Wednesday, June 14, 2017

10 Portraits of 18th-Century Women With Knotting Shuttles

image: an 18th-century French knotting shuttle with case [credit: AnticStore]

"[Knotting] is so little used that a description seems almost unnecessary." --Florence Hartley, The ladies' hand book of fancy and ornamental work, 1859

By the time that Florence Hartley wrote these words, the practice of knotting--or creating a string of ornamental knots using a shuttle--had fallen so far out of use that it was only worth three sentences in a book otherwise stuffed with descriptions, patterns, and step by step diagrams of all sorts of ornamental needlework. Yet knotting was once a staple of ornamental needlework practiced by upper class women, who would spend hours creating delicate knots with their beautifully adorned shuttles.

Knotting was done through the use of a knotting shuttle, which allowed the user to wind thread which could be gradually turned into long strings of decorative knots. Most women would keep drawstring bags on their wrists so that the strings could be pushed inside as they knotted. After they were finished, the knotted strings were then couched or sewn onto dresses, linen, chair backings, and other types of fabric material. Knotting shuttles for upper class women were typically made from high end materials, including porcelain, ivory, tortoiseshell, or even gold, while shuttles for lower classes were more often made of bone.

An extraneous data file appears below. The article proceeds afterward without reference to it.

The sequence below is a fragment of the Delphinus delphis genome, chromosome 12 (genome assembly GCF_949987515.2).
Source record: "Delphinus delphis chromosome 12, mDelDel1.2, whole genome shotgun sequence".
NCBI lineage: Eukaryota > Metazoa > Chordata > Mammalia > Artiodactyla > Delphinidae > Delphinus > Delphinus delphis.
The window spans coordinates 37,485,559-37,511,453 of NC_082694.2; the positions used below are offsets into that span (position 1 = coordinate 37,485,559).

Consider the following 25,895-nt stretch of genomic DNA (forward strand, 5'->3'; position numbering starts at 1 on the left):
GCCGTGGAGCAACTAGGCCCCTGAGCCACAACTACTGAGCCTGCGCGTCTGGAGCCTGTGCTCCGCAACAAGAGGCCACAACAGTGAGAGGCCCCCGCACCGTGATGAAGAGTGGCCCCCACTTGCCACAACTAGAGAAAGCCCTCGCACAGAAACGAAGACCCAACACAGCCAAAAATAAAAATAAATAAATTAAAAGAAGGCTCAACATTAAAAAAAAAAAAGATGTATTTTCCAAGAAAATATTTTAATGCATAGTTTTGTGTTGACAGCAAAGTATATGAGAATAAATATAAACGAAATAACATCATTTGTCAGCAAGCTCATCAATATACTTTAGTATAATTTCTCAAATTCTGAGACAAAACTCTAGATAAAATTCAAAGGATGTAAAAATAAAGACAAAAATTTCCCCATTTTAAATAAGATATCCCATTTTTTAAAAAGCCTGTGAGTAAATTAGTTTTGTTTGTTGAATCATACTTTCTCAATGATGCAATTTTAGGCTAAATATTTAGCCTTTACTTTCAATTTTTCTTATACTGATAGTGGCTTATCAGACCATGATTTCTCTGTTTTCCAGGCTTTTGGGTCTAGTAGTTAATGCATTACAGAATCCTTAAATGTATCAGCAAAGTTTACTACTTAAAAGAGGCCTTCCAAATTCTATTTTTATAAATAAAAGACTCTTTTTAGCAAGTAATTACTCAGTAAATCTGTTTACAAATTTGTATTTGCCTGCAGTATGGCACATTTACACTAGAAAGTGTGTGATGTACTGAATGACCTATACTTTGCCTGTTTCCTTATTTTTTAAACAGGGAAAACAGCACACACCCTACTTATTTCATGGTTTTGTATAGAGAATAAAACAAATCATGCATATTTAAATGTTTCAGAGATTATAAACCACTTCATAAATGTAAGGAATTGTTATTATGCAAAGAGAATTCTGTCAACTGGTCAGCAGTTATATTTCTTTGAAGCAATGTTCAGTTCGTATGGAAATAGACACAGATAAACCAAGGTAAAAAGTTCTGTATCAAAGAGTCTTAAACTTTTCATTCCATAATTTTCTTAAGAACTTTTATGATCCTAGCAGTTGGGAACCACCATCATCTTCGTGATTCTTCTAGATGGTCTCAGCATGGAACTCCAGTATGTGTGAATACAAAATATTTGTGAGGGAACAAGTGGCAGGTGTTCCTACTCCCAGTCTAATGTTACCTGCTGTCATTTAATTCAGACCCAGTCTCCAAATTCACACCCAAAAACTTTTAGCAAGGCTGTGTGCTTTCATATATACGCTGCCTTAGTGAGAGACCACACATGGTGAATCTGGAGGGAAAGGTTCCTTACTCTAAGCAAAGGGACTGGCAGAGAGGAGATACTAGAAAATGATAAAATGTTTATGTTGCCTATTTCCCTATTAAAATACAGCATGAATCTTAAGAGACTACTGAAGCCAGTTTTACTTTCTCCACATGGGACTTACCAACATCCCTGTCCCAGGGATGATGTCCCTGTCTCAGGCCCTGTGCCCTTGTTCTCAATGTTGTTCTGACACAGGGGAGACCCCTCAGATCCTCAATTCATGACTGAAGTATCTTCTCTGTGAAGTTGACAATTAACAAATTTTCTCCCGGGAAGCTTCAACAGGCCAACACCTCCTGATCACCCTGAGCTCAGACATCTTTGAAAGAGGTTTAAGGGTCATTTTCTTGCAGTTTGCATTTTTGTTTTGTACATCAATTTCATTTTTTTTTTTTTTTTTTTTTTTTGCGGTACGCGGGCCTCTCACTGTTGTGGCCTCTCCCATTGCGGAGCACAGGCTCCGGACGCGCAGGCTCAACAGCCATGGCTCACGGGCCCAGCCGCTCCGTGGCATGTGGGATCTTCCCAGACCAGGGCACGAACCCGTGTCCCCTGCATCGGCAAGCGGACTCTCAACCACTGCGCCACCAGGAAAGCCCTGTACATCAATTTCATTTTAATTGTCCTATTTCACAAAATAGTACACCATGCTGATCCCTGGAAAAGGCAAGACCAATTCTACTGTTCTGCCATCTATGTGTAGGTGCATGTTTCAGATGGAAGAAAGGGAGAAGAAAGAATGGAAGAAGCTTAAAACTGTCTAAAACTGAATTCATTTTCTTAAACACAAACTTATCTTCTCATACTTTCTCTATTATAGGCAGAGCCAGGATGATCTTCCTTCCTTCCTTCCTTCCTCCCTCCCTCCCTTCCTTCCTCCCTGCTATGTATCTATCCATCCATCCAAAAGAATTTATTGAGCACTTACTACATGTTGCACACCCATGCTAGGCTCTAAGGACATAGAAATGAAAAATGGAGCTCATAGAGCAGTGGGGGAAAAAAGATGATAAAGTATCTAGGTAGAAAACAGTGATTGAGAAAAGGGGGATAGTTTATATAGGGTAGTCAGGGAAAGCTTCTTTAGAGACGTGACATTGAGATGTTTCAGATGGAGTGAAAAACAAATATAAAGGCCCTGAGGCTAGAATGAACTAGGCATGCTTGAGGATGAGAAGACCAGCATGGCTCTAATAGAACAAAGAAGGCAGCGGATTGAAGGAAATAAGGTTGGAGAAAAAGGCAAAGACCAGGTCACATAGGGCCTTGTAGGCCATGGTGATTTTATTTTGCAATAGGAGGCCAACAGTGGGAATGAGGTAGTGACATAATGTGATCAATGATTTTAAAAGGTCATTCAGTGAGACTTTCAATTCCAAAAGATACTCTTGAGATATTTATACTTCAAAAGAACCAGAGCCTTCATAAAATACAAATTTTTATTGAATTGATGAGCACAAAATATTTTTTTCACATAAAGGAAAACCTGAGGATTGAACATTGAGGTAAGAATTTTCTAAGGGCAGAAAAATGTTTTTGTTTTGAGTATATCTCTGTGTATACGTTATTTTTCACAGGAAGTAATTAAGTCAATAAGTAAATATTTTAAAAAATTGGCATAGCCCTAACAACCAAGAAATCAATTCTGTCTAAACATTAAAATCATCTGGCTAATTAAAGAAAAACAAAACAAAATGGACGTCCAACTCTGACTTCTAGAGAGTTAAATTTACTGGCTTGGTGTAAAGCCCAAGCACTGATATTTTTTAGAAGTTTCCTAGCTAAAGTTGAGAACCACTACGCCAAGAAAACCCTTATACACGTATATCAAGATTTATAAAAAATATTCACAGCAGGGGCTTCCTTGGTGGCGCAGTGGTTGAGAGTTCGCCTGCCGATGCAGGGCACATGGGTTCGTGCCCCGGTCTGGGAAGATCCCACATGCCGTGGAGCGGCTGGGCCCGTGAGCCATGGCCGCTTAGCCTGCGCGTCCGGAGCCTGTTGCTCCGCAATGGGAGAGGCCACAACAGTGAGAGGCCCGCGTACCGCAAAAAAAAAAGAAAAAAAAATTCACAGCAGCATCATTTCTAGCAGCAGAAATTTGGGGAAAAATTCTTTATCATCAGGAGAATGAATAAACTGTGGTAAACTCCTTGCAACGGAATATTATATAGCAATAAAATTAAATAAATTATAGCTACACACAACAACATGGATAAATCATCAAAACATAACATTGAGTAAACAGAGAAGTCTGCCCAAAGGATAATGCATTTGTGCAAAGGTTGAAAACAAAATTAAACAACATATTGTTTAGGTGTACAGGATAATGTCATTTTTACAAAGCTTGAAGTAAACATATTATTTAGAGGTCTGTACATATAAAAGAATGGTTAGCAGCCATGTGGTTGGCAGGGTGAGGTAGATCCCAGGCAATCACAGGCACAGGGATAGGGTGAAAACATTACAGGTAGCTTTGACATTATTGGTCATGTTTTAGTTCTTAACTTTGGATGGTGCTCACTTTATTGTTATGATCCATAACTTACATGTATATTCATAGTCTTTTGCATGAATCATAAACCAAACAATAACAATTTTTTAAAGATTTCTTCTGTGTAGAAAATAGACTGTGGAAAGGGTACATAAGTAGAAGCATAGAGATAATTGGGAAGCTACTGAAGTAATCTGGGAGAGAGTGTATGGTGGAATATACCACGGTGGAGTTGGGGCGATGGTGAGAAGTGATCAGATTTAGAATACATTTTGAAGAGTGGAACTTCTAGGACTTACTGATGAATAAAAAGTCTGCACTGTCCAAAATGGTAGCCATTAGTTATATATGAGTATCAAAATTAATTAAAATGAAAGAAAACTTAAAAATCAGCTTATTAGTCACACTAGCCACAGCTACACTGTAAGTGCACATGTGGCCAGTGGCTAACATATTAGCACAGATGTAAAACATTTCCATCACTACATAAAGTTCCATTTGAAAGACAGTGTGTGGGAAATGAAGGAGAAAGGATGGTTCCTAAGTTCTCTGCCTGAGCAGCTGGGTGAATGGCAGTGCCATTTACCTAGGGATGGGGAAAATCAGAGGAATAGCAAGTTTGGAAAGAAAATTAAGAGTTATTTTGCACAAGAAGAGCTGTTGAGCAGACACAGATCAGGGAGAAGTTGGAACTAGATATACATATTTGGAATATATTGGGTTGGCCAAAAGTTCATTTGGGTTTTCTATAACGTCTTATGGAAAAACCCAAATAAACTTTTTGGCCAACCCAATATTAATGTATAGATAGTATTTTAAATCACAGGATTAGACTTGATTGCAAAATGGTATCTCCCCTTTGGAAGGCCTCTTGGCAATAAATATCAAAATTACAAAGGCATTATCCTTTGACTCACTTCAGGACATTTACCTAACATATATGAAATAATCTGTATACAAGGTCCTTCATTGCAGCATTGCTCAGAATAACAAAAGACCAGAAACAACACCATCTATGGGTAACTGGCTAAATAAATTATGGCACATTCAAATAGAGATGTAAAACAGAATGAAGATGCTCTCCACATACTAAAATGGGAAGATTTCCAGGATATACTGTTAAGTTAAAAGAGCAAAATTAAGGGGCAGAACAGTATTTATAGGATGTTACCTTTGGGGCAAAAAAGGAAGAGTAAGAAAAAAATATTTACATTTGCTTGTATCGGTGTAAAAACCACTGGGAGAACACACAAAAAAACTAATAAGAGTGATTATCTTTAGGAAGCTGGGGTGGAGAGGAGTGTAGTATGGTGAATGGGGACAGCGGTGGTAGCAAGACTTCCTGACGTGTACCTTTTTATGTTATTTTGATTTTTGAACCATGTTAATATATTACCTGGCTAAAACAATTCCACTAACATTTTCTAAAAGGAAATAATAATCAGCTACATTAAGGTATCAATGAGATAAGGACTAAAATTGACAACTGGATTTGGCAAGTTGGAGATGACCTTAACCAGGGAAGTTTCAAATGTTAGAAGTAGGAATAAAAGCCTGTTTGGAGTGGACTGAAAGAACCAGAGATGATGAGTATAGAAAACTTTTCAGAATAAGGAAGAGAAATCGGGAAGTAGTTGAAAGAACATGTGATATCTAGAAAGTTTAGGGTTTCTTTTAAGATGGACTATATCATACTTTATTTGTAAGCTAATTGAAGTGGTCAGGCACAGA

The easy nature of knotting made it something women, once well-practiced, could keep themselves occupied with while barely needing to look at their hands. Knotting could be done during long coach rides, while sitting in drawing rooms and salons, while sitting in the theater, and any number of occasions. The practice was so popular with Queen Mary of England during her downtime that that Sir Charles Sedley made a ditty of it: ‘For here’s a Queen now thanks to God!/Who when she rides in coach abroad/Is always knotting threads.’ 

The widespread popularity of knotting in the 17th and 18th century made it a popular subject in women's portraiture of the period. I've compiled ten of the many portraits from this period showcasing women using knotting shuttles, which I've shared below. (You can find many more portraits online--a great number of hem are mislabeled as women with tatting shuttles; however, tatting did not develop until the 19th century and the shuttles featured in these 18th century portraits are all designed for knotting.)